From bedside to bench: applications of proteomics for personalized medicine


Institute for Biomedical Technologies
National Research Council
Milan, Italy

Dept of Pathophysiology and Transplantation, University of Milan

Institute for Biomedical Technologies
National Research Council
Milan, Italy


Recently, it is changed the way to perform biomedicine investigations, preferring a system-oriented approach to a reductionist one. This new approach is known as Systems Biology and it is supported by the development of high-throughput “-omics” technologies combined with powerful computational and bioinformatics tools. In this respect, current advances introduced by MS-based shotgun proteomics facilitate large-scale analyses, allowing detection and validation of differentially expressed proteins as potential biomarkers of physiopathological states and the identification of metabolic pathways in which they are involved.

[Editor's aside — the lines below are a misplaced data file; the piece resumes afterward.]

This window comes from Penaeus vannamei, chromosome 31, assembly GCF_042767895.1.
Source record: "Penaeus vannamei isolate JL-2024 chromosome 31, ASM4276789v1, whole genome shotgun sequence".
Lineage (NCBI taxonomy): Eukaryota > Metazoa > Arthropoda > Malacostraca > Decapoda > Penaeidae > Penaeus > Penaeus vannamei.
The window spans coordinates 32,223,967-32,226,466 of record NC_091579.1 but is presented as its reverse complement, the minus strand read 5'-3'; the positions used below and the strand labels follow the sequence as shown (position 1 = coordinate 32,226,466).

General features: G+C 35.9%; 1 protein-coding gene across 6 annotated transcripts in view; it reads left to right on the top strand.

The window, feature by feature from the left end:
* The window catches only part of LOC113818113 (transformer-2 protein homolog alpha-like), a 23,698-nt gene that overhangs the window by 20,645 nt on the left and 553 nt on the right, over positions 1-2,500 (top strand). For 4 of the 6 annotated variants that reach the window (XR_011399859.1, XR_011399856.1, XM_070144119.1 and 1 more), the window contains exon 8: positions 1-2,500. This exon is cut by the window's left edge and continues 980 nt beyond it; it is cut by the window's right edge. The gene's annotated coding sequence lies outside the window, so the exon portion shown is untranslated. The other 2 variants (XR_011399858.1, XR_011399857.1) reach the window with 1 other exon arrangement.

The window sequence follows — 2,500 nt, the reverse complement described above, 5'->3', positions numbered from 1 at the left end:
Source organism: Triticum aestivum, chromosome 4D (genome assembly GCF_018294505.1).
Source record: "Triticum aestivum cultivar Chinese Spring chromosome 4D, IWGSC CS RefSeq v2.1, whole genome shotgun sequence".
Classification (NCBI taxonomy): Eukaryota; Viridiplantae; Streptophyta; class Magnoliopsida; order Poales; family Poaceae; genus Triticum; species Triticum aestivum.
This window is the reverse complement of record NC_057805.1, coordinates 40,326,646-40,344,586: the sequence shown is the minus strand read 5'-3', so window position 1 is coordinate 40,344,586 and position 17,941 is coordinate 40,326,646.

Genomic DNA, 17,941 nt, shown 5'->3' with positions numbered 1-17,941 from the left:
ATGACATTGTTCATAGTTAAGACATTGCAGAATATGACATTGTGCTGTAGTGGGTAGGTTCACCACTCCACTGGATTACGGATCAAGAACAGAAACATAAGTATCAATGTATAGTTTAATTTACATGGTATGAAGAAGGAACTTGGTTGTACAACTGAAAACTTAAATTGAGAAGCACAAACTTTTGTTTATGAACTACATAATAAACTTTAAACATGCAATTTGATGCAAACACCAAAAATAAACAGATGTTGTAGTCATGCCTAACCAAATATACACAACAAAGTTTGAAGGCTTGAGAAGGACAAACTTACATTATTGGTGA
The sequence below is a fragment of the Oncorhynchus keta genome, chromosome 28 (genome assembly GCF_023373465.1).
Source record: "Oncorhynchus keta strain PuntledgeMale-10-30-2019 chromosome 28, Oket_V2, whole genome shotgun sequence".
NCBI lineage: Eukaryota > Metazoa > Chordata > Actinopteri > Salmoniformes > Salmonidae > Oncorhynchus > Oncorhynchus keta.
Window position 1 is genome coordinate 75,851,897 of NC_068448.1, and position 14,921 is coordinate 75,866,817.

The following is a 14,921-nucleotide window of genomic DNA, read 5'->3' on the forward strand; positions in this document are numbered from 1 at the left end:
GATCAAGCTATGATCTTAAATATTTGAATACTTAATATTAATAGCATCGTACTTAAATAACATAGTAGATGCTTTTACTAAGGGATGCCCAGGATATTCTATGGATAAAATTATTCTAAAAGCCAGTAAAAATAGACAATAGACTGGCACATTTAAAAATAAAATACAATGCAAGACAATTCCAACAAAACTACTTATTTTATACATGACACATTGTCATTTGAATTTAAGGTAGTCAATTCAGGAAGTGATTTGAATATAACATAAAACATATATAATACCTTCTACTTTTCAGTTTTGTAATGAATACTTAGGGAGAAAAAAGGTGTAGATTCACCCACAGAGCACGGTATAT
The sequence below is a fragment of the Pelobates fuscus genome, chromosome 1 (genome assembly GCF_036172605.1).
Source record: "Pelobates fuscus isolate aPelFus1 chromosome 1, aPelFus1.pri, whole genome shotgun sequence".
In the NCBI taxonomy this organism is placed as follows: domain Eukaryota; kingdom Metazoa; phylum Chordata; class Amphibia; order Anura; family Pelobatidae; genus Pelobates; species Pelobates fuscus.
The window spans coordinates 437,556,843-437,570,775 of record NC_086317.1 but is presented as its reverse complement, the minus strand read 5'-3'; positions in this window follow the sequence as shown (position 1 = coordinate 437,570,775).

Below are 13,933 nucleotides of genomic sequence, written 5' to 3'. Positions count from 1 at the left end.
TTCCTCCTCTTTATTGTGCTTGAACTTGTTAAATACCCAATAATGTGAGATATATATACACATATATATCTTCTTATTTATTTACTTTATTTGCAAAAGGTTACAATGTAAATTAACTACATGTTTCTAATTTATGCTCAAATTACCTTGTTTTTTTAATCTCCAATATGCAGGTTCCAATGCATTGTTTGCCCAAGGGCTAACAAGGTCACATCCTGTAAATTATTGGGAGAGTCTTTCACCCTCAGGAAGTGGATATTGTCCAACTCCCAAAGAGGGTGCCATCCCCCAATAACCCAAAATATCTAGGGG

This branch of proteomics, which translates proteomics in clinical application, correlating molecular expression to biological processes, is defined Clinical Proteomics. Purpose of this review is to give an overview about Systems Biology and Clinical Proteomics, and their contribution to pave the way for Personalized Medicine, focused on risk assessment, prevention, early diagnosis, and proper treatment for everyone.

Historically, the strategy adopted by scientists in medical research is to employ “the reductionist approach” (1) in order to explain the complexity of human biology, in both health and disease, starting from the study of its simplest and smallest constituents. Thus, researchers gradually shifted their focus from the anatomical study of the body as a whole, to physiology (organs) up to cellular (cells) and molecular biology (i.e. genes, proteins, lipids and metabolites) (2,3). Due to the lack of adequate tools for large-scale analysis and data handling, this strategy has been adopted for a long time with a widespread diffusion and it has played a fundamental role in the discovery of cellular and molecular structures.
However, the characterization of isolated components alone has begun to show its limit in many areas of biomedical research.
Without considering the interactions among the single structures and the influences from the environment, the reductionist approach did not provide a complete understanding of biological systems nor a prediction of their behavior (1). In fact, in both ...